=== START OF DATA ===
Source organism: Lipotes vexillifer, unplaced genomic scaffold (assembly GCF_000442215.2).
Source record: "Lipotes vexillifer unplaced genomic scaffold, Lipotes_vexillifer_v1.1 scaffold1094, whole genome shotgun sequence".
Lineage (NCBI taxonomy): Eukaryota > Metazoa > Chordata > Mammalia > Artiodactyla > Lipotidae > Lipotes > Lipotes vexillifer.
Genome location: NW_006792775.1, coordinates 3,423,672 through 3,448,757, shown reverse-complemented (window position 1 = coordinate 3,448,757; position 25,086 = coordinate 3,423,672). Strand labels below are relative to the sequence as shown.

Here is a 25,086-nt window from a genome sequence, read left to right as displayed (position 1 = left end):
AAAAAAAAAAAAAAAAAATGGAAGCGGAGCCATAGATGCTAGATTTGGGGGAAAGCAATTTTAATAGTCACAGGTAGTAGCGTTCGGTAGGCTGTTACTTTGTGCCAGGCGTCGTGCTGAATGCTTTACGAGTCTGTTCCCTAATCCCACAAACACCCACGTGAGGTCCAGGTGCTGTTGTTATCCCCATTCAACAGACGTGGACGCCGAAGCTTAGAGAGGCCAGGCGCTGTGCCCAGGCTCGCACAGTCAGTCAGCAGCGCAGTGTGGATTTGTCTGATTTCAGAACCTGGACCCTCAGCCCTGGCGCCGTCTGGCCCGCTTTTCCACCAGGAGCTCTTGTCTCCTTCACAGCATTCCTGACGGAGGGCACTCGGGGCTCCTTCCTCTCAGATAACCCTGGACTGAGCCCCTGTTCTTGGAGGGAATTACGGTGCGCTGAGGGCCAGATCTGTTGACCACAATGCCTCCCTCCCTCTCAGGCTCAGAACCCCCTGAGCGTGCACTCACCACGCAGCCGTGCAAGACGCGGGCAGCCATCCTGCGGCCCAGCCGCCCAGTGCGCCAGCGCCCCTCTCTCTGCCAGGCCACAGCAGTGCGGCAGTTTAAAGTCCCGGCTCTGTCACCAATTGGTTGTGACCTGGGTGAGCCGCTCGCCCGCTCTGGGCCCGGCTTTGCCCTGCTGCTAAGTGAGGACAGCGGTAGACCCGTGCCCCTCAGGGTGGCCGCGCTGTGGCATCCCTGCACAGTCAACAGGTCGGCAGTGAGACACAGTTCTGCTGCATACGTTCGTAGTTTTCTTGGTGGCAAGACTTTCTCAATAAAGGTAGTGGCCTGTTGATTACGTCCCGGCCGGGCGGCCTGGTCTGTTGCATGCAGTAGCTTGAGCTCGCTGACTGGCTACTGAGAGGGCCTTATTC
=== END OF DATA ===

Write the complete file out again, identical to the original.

Source organism: Lipotes vexillifer, unplaced genomic scaffold (assembly GCF_000442215.2).
Source record: "Lipotes vexillifer unplaced genomic scaffold, Lipotes_vexillifer_v1.1 scaffold1094, whole genome shotgun sequence".
Lineage (NCBI taxonomy): Eukaryota > Metazoa > Chordata > Mammalia > Artiodactyla > Lipotidae > Lipotes > Lipotes vexillifer.
Genome location: NW_006792775.1, coordinates 3,423,672 through 3,448,757, shown reverse-complemented (window position 1 = coordinate 3,448,757; position 25,086 = coordinate 3,423,672). Strand labels below are relative to the sequence as shown.

Here is a 25,086-nt window from a genome sequence, read left to right as displayed (position 1 = left end):
AAAAAAAAAAAAAAAAAATGGAAGCGGAGCCATAGATGCTAGATTTGGGGGAAAGCAATTTTAATAGTCACAGGTAGTAGCGTTCGGTAGGCTGTTACTTTGTGCCAGGCGTCGTGCTGAATGCTTTACGAGTCTGTTCCCTAATCCCACAAACACCCACGTGAGGTCCAGGTGCTGTTGTTATCCCCATTCAACAGACGTGGACGCCGAAGCTTAGAGAGGCCAGGCGCTGTGCCCAGGCTCGCACAGTCAGTCAGCAGCGCAGTGTGGATTTGTCTGATTTCAGAACCTGGACCCTCAGCCCTGGCGCCGTCTGGCCCGCTTTTCCACCAGGAGCTCTTGTCTCCTTCACAGCATTCCTGACGGAGGGCACTCGGGGCTCCTTCCTCTCAGATAACCCTGGACTGAGCCCCTGTTCTTGGAGGGAATTACGGTGCGCTGAGGGCCAGATCTGTTGACCACAATGCCTCCCTCCCTCTCAGGCTCAGAACCCCCTGAGCGTGCACTCACCACGCAGCCGTGCAAGACGCGGGCAGCCATCCTGCGGCCCAGCCGCCCAGTGCGCCAGCGCCCCTCTCTCTGCCAGGCCACAGCAGTGCGGCAGTTTAAAGTCCCGGCTCTGTCACCAATTGGTTGTGACCTGGGTGAGCCGCTCGCCCGCTCTGGGCCCGGCTTTGCCCTGCTGCTAAGTGAGGACAGCGGTAGACCCGTGCCCCTCAGGGTGGCCGCGCTGTGGCATCCCTGCACAGTCAACAGGTCGGCAGTGAGACACAGTTCTGCTGCATACGTTCGTAGTTTTCTTGGTGGCAAGACTTTCTCAATAAAGGTAGTGGCCTGTTGATTACGTCCCGGCCGGGCGGCCTGGTCTGTTGCATGCAGTAGCTTGAGCTCGCTGACTGGCTACTGAGAGGGCCTTATTC